Cannabidiol and the central nervous system: translating into clinics
Cannabis plants contain more than a hundred cannabinoids of which we have only limited knowledge about their effects and exact mechanisms of action. Cannabidiol (CBD) represents one of the most studied; it was discovered at the beginning of the last century while only recently has attracted greater attention. CBD mechanism of action is still unclear and debated; in the plant only the (-) enantiomer can be found and it seems that only the (+) enantiomer is able to bind to the cannabinoid receptors although evidence of a modulation of the endocannabinoid system exists. Furthermore, several other mechanisms have been proposed which may be differently relevant for different disease spanning from ion channels to immune responses and modulation of inflammation. It is a highly lipophilic drug with a peculiar pharmacokinetic which has led to the use and proposal of different formulations and routes of administration; of note, CBD has a complex interaction with cytochromes and is at high risk of drug-drug interaction with many drugs. Nowadays, CBD has been studied for potential efficacy in several pathologies and central nervous system (CNS) diseases are the most promising with clinical studies already in the started and some formulations with CBD already authorized for the treatment of spasticity in multiple sclerosis and seizures in some specific epileptic syndromes such as Lennox-Gastaut or Dravet. This review article is summarizing the relevant studies and perspectives of CBD use in the most relevant areas of CNS disorders also including a detailed description of its proposed mechanism(s) of action, pharmacokinetic characteristics and safety profile.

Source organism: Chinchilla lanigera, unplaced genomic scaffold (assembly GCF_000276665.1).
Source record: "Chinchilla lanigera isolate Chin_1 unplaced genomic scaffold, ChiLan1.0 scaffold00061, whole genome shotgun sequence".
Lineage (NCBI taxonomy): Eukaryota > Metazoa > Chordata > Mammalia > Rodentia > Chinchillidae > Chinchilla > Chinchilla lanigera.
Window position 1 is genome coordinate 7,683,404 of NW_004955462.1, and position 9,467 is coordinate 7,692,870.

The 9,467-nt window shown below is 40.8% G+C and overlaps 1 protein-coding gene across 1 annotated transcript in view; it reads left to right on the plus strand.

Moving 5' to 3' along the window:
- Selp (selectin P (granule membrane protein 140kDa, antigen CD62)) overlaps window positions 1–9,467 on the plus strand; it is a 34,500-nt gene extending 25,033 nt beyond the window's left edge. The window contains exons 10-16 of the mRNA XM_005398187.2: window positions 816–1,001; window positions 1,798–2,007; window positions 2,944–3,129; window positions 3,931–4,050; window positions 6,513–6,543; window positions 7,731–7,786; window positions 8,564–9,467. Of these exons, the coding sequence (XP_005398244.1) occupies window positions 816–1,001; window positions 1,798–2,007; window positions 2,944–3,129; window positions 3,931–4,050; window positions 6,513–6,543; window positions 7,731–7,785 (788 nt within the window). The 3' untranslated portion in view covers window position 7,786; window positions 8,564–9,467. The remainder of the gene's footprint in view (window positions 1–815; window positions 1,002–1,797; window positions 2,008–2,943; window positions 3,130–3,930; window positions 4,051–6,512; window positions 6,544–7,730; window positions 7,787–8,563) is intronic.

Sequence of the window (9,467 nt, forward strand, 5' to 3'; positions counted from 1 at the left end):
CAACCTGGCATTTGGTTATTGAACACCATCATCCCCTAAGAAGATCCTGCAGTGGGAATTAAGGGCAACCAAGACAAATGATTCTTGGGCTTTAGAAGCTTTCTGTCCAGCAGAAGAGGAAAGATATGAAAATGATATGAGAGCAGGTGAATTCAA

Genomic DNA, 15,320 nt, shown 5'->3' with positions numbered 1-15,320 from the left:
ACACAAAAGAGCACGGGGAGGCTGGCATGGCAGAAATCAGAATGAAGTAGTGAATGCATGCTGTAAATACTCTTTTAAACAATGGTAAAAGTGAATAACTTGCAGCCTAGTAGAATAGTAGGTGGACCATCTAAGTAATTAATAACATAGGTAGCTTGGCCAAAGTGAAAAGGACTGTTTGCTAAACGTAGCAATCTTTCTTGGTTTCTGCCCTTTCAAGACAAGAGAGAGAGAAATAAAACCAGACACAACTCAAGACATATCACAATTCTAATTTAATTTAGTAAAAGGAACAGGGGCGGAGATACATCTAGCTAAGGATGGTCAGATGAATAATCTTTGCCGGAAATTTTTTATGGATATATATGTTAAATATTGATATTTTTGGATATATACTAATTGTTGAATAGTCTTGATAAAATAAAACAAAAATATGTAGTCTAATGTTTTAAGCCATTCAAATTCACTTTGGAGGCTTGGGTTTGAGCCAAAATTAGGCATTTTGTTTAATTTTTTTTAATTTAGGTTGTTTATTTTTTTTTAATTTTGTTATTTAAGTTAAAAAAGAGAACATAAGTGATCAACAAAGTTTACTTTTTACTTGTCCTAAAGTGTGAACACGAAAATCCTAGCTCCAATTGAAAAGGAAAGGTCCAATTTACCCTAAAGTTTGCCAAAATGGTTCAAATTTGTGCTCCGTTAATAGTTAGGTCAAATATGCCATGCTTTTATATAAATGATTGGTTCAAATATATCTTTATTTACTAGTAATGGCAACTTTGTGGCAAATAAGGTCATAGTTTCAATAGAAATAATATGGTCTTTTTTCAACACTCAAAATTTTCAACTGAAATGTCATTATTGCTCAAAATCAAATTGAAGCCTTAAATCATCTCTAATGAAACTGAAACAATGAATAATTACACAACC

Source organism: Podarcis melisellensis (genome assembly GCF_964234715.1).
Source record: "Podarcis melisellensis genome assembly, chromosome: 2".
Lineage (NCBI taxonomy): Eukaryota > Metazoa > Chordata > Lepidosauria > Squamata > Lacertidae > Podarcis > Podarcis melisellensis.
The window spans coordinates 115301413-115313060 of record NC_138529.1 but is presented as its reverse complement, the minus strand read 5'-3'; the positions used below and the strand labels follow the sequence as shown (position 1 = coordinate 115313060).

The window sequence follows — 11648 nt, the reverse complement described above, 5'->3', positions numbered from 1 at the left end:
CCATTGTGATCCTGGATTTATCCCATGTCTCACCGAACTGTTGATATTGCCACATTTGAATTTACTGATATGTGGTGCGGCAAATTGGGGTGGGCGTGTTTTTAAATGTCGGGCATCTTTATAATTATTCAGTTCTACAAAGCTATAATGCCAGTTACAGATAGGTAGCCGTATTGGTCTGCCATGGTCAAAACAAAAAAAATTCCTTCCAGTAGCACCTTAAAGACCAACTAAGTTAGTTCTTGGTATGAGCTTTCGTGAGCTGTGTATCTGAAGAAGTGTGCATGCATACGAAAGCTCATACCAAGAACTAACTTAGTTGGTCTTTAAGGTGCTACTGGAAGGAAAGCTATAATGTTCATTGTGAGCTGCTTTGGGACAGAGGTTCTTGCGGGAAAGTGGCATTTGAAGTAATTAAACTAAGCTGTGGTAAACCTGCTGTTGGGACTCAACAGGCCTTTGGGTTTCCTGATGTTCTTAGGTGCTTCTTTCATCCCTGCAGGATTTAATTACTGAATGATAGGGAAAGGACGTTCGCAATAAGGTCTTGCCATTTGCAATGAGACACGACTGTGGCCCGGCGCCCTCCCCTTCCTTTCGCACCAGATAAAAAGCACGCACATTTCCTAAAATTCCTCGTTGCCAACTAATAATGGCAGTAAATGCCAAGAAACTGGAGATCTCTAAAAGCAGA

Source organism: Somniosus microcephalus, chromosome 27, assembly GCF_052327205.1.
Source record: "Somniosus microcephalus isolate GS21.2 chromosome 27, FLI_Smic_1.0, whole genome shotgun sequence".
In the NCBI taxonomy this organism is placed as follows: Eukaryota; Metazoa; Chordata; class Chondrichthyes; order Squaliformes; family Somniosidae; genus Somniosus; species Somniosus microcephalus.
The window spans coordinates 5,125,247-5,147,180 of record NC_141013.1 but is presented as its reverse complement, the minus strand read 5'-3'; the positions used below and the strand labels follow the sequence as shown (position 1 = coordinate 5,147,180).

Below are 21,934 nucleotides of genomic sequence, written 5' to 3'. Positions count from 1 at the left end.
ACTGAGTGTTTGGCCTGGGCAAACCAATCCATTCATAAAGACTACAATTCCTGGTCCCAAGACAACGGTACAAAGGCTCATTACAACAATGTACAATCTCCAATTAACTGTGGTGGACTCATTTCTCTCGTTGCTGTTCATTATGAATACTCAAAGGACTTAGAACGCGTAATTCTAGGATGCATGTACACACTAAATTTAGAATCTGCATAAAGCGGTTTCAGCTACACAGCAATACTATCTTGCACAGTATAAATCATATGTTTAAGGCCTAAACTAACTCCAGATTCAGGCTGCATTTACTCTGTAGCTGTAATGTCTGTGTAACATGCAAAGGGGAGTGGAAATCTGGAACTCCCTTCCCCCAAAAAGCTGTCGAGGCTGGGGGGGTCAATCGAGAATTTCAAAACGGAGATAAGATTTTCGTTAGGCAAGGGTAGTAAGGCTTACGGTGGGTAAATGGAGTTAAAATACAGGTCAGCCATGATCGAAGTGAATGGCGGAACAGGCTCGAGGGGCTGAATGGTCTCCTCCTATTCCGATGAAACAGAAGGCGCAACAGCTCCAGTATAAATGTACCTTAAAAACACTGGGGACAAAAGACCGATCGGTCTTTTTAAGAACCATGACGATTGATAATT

Cannabidiol represents pharmacologically a great opportunity for the study of mechanisms involved in central nervous system disorders further than being itself a therapeutic candidate against a variety of brain diseases.